Schwartz, S., Rhodes, J., Spencer, R., & Grossman, J. (2013). Youth Initiated Mentoring: Investigating a new approach to working with vulnerable adolescents. American Journal of Community Psychology, 52, 155–169.
The study examined Youth Initiated Mentoring (YIM) within the context of the National Guard Youth ChalleNGe Program (NGYCP). Unlike a traditional mentoring program in which mentors are assigned to youth, under YIM, youth nominate their own mentors.
- The authors conducted a quantitative analysis using data from the 9-, 21- and 38-month follow-up surveys administered as part of a national evaluation of NGYCP, along with qualitative analysis of interviews with a subsample of NGYCP participants.
- The study found that YIM mentors included family friends, extended family members and godparents, school and extracurricular staff, and religious leaders. By the 38-month follow-up survey, 56 percent of youth reported still being in contact with their mentors.
- In addition, NGYCP youth who were in contact with their mentors at the 38-month follow-up showed significant benefits on a range of outcomes compared with the control group.
Youth Initiated Mentoring in the National Guard Youth ChalleNGe
Features of the Intervention
The NGYCP began in the early 1990s. To be eligible, youth must be 16 to 18 years of age, have dropped out of or been expelled from school, be unemployed, not be drug users, and not be heavily involved in the criminal justice system. The 17-month program consists of a two-week Pre-Challenge phase, a 20-week Residential phase, and a one-year Post-Residential phase. Participants live in barracks-style housing (sometimes on a military base) in a disciplined environment during the first two phases. They wear their hair short, are referred to as cadets, and wear military uniforms. During the Residential phase, they participate in a number of different activities addressing eight core pillars: leadership/followership, responsible citizenship, service to community, life-coping skills, physical fitness, health and hygiene, job skills, and academic excellence. During the Post-Residential phase, after participants are placed in employment, education, or military service, they receive structured mentoring.
The YIM approach operated within the context of the broader NGYCP. Youth nominated one to three potential mentors at the time of application to NGYCP. These matches were finalized during the Residential phase and were expected to continue through at least the year-long Post-Residential phase. Mentors and mentees were expected to meet weekly, with at least two face-to-face meetings per month.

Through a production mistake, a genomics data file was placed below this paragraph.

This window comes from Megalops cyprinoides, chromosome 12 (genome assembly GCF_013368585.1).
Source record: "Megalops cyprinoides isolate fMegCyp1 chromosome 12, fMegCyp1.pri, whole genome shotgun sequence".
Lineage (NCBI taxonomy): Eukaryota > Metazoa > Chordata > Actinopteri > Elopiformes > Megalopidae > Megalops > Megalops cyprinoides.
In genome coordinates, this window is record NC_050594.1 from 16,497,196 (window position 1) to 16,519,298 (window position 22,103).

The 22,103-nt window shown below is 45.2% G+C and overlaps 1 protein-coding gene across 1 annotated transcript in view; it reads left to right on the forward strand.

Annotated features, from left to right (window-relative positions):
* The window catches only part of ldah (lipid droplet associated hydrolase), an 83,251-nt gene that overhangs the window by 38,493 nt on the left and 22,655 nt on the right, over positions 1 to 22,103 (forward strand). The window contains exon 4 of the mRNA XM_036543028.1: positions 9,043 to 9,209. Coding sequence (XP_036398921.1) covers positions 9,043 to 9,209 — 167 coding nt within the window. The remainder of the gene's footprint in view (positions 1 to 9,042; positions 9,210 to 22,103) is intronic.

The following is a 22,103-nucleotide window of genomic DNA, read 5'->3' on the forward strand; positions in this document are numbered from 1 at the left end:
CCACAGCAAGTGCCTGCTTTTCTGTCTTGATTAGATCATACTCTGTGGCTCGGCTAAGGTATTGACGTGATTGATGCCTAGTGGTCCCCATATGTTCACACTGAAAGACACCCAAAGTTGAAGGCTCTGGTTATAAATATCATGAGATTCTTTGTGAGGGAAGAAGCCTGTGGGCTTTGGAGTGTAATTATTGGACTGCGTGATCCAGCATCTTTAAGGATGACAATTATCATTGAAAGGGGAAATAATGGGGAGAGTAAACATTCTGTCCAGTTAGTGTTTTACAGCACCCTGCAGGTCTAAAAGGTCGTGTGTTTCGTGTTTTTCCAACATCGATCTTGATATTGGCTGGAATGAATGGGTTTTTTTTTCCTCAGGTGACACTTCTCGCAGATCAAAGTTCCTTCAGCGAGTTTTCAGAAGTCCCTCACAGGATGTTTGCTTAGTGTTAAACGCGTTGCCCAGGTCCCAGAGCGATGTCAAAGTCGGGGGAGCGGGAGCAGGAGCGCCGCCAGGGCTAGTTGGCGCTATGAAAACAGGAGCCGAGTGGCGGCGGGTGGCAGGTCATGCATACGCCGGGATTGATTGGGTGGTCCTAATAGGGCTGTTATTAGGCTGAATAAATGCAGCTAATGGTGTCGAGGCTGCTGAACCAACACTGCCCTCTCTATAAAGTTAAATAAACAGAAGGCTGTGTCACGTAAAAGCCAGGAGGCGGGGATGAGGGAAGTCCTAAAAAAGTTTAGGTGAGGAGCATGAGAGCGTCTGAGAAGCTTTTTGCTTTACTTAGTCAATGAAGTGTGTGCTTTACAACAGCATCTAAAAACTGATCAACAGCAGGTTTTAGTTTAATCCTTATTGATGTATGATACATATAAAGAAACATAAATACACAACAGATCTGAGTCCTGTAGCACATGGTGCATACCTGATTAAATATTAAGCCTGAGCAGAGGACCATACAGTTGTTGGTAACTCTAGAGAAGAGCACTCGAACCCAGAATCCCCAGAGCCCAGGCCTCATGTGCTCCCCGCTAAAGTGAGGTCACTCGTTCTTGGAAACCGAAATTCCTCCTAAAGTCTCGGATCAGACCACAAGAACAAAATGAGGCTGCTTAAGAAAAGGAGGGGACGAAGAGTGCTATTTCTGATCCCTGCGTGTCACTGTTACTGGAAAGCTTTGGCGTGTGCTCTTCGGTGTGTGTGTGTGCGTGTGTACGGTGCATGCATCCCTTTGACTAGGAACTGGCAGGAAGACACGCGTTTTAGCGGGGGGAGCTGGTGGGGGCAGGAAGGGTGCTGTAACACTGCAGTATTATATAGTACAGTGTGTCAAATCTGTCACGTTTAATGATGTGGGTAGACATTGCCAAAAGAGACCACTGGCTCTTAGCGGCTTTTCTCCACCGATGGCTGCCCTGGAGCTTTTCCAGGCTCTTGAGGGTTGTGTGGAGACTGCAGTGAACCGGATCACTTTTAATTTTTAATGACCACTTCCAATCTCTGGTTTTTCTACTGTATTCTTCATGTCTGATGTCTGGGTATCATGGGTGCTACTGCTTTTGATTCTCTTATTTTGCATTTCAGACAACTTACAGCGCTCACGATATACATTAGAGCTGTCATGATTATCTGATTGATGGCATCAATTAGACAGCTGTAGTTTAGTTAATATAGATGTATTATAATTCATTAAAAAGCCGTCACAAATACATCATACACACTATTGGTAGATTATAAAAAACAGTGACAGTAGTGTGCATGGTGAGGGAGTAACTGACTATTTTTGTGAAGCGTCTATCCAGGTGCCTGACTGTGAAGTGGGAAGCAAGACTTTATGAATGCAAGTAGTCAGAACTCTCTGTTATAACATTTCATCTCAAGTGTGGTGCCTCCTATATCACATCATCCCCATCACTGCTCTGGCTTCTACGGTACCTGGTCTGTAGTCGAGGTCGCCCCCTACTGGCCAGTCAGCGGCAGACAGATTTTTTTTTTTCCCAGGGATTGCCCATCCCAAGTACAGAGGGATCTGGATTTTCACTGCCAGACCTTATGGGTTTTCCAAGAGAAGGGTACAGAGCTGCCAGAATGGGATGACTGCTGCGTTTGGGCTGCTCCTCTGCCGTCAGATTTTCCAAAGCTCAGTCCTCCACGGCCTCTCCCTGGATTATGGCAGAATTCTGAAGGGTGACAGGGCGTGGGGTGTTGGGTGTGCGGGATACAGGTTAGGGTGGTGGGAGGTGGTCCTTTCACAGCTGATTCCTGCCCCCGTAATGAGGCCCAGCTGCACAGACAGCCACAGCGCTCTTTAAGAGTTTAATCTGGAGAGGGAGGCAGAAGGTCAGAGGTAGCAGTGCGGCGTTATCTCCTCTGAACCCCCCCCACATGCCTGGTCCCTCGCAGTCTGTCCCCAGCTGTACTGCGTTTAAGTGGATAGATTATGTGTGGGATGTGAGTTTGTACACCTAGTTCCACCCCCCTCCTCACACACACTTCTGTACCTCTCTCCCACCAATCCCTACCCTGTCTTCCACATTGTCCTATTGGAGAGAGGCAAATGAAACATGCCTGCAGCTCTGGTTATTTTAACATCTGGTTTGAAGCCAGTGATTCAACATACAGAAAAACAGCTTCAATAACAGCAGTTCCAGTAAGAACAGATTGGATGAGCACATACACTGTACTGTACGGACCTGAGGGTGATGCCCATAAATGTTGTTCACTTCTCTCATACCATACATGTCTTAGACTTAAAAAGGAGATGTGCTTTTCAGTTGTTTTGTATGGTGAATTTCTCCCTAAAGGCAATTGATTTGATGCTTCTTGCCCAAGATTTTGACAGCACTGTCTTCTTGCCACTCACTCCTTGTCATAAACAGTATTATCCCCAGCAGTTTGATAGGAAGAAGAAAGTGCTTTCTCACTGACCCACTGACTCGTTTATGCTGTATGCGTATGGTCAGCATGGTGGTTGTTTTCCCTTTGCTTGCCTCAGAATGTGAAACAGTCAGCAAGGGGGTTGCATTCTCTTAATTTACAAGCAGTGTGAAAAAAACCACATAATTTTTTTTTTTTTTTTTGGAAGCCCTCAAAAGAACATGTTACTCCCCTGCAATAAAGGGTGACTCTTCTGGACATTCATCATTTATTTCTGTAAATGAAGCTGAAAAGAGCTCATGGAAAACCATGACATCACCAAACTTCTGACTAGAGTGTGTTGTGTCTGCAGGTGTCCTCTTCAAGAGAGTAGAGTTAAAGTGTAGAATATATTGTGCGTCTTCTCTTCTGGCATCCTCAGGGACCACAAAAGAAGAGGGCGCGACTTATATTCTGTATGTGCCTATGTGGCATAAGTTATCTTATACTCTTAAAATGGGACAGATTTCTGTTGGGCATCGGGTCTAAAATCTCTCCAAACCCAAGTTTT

The key distinguishing feature of YIM is that youth selected their own mentors—typically, nonparental adults who were already part of their social networks. Mentors were approved by NGYCP staff and provided with training. Mentoring was voluntary, with no monetary compensation provided.
Features of the Study
The study used a mixed-methods explanatory design, harnessing both quantitative and qualitative analysis of data. Goals of the analysis included characterizing the YIM relationships formed, determining whether more-enduring relationships were associated with better outcomes of NGYCP participants, and exploring whether certain characteristics of the matched mentor-mentee pair predicted more-enduring mentoring relationships.
To examine these research questions, the authors used qualitative analysis of follow-up surveys administered as part of a randomized controlled trial evaluation of the NGYCP (see Clearinghouse for Labor Evaluation and Research reviews of the NGYCP studies) . These surveys were administered 9, 21, and 38 months after random assignment. In addition, the authors examined mentors’ data from the data management and reporting system the NGYCP programs used to record data on their participants and mentors. Finally, the authors analyzed qualitative data from interviews conducted with 30 youth who had been contacted for the final follow-up survey.
The study found that mentors selected by youth as part of YIM included family friends, extended family members and godparents, school and extracurricular staff, and religious leaders. More than half (55 percent) of youth reported that they chose the mentors themselves and 37 percent reported being helped by parents. By the 38-month follow-up, 56 percent of youth reported still being in contact with their mentor.
NGYCP youth who were in contact with their mentors at the 38-month follow-up had significantly greater educational and labor market outcomes than youth in the control group.
Qualitative data suggested that enduring mentoring relationships could positively influence youths’ outcomes, both by helping them be successful in the context of the NGYCP through provision of social-emotional support, guidance, and practical assistance to support their general development.
Considerations for Interpreting the Findings
The study presented descriptive information on the nature of the YIM relationships formed and some potential mechanisms by which they could influence youths’ educational and labor market outcomes. These findings did not, however, represent a causal impact of YIM on youth outcomes because the duration of the relationship was determined by the mentee and mentor; more research would be needed to establish that the duration of YIM relationships had an impact on youths’ outcomes. The authors took care to not overstate the nature of the findings.
In addition, the study examined YIM within the context of the NGYCP. It is unclear whether these results would translate to YIM implemented in a different context.